The high degree of ethnic diversity of India is further diversified in the forms of speech of our people. A linguistic group is an entity of social significance and it acts an an integrating factor among speakers of the same language. In the beginning languages and dialects developed in the different regions of the country under conditions of more or less isolation.
The distribution on pattern of major language groups served as one of the major bases for the formation of states, giving a new political meaning to the geographical patterns f linguistic distribution.
Taking the 2001 census into consideration :
There are 122 major languages
22 included in the 8th Schedule of the C.
100 Non Scheduled languages
234 identifiable mother tongues with 10000 or more speakers each at all India level
With 93 mother tongues grouped under Scheduled languages (Part A)
141 mother tongues grouped under Non Scheduled languages (Part B)
Of the total population, 96.56% have one of the Scheduled languages as their mother tongue.
Linguistic Classification In India.
4 language families :
Austric Family (Nishad) 1.16%
Dravidian Family (Dravida) 23%
Sing-Tibetan Family (Kirat) 0.62%
Indo-European Family (Aryan) 74%
Austric Languages : They belong to the Austro-Asiatic sub family of languages. It is further divided into two main branches :
Munda : Has fourteen tribal language groups. Kherwari is the major group consisting of Santhali, which accounts for the largest number of speakers.
Mon-Khmer : It consists of two groups. (A) Khasi (B) Nicobari.
Sino-Tibetan Languages : The speakers of this family fall into three branches :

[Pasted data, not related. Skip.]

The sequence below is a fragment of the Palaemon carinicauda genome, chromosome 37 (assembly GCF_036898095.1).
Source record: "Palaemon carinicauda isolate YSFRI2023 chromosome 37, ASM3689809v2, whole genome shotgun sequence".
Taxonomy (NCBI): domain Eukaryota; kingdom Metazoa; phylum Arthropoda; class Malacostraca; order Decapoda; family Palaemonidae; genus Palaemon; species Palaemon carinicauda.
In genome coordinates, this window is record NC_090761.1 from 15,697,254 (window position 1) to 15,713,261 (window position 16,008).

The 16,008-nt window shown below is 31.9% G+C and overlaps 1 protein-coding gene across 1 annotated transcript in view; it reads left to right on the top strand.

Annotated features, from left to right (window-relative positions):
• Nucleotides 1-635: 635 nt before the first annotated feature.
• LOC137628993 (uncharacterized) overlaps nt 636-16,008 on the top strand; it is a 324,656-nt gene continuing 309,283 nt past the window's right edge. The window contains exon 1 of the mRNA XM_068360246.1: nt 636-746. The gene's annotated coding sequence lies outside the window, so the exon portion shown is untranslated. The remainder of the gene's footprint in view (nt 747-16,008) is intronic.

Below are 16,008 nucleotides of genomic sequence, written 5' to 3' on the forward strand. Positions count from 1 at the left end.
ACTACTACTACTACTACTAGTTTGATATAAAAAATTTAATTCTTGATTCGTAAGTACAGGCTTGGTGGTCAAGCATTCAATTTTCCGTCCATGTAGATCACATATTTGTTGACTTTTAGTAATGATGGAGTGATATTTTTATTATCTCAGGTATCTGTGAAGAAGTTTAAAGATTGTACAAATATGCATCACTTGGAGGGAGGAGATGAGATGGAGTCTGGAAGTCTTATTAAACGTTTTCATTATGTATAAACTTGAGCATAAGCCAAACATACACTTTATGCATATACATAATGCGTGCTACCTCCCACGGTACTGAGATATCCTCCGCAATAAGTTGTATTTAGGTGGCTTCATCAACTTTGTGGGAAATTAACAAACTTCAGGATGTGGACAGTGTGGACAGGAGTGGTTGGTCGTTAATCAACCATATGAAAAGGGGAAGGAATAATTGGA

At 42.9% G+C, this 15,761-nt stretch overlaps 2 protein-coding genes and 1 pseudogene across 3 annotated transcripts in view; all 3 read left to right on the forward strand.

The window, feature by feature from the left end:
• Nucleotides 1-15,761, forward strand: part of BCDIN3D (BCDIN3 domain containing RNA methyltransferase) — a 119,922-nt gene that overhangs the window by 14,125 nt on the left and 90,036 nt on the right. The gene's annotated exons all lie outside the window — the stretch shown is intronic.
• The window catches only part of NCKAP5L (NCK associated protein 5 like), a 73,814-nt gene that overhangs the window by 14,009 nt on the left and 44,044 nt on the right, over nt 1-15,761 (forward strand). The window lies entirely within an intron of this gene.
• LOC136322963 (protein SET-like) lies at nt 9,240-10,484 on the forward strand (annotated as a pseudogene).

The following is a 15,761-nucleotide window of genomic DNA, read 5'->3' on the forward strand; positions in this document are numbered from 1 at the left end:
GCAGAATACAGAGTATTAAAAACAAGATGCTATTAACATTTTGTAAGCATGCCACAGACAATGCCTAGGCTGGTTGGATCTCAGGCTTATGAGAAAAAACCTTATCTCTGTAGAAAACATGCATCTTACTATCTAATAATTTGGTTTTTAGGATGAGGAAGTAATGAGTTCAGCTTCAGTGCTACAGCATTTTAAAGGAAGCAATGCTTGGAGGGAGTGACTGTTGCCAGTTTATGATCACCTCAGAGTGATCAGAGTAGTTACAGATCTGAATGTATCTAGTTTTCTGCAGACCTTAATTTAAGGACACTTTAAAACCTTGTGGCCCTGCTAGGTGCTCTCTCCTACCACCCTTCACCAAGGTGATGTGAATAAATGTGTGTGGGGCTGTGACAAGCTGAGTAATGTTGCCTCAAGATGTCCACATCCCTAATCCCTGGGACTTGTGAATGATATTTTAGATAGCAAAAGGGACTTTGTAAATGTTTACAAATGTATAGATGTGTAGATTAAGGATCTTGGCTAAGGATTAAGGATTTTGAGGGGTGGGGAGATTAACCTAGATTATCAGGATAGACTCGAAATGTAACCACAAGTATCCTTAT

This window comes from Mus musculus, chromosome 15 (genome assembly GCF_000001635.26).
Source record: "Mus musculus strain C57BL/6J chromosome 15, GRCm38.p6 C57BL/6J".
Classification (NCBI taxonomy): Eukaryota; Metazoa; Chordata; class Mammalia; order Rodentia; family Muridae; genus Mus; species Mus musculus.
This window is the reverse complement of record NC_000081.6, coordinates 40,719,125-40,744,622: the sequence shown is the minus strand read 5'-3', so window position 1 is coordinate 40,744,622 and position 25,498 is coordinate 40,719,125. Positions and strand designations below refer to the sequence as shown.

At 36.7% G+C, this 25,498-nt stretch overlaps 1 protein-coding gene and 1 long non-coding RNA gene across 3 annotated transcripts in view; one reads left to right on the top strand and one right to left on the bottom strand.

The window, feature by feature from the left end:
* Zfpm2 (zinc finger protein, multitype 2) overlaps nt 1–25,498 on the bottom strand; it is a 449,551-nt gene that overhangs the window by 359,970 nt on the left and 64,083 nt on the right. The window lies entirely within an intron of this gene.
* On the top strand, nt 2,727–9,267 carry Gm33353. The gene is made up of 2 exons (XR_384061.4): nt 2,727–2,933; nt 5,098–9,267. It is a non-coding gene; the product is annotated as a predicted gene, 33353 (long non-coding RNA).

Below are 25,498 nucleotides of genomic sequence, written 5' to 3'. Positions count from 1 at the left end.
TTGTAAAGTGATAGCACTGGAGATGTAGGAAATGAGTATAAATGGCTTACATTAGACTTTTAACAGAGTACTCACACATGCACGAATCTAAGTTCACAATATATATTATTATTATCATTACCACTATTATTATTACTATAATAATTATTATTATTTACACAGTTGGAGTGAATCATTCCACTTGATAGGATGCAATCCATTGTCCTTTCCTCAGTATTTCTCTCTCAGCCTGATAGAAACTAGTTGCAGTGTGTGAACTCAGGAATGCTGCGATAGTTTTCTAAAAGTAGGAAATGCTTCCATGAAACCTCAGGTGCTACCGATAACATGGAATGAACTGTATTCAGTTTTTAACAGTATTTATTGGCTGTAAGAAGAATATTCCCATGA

Tibeto-Himalayan : It consists of two groups
Bhutia Group : It includes Tibetan, Balti, Ladakhi, Lahauli, Sherpa and Sikkim Bhutia. Ladakhi has the largest number of speakers.
Himalayan Group : Consists of four languages - Chamba, Lahauli, Kannauri and Lepcha. Kannauri is the most widely spoken one of this group.
North-Assam or Arunachal Branch : It has the following six speeches :
Miri (has the largest number of speakers)
Assam-Burmese Branch : Can be divided into following groups :
Burma or Myanmari
Each of these groups have several speeches. Naga displays the highest with Manipuri having the largest number of speakers. Other important speeches falling into this group include Garo, Tripuri, Mizo (Lushai) and Mikir.
Dravidian Languages : Following Krishnamurthi's classification, the family can be divided into following groups :
North-Dravidian : Kurukh (Orion), Malta, Brahui.
Central Dravidian : Kolami, Parji.
South Central Dravidian : Telugu, Gondi. Minor speeches include Kui, Konda.
South Dravidian : Tamil, Kannada, Malayalam. With minor speeches like Tulu, Kota, Kurgi, Toda.
Although they are spreading to other parts of the world (especially Telugu), Dravidian languages have no relationship outside the Indian subcontinent unlike the other three language families.
The major language groups like Tamil, Telugu, Kannada and Malayalam account for 96% of the total population of the Dravidian speakers.
Aryan Languages : Can be generally divided into two main branches :
Dardic : The group includes Dandi, Shina, Kohistani and Kashmiri. Kashmiri is spoken by about 2 million. Other languages < 7000 people.
Indo-Aryan : This branch can be further divided into these groups :
Northern : They are one of the varieties of Paharsar speeches. They include Nepali, Central Pahari and Western Pahari.
North-Western : Khanda, Kachchi and Sindhi.
Central : Hindi, Punjabi, Rajasthani and Gujrati. Rajasthani consists of a variety of speeches like Marwari, Mewari and Malavi.
East Central : It has three main subgroups :
Eastern : Oriya, Bihari, Bengali and Assamese. Important dialects of Bihari are Maithili, Bhojpuri and Magadhi.
Southern : Marathi and Konkani.
Cultural significance of Dravidian languages??? - Outline the distribution of Dravidian languages in India and describe their cultural significance. 15.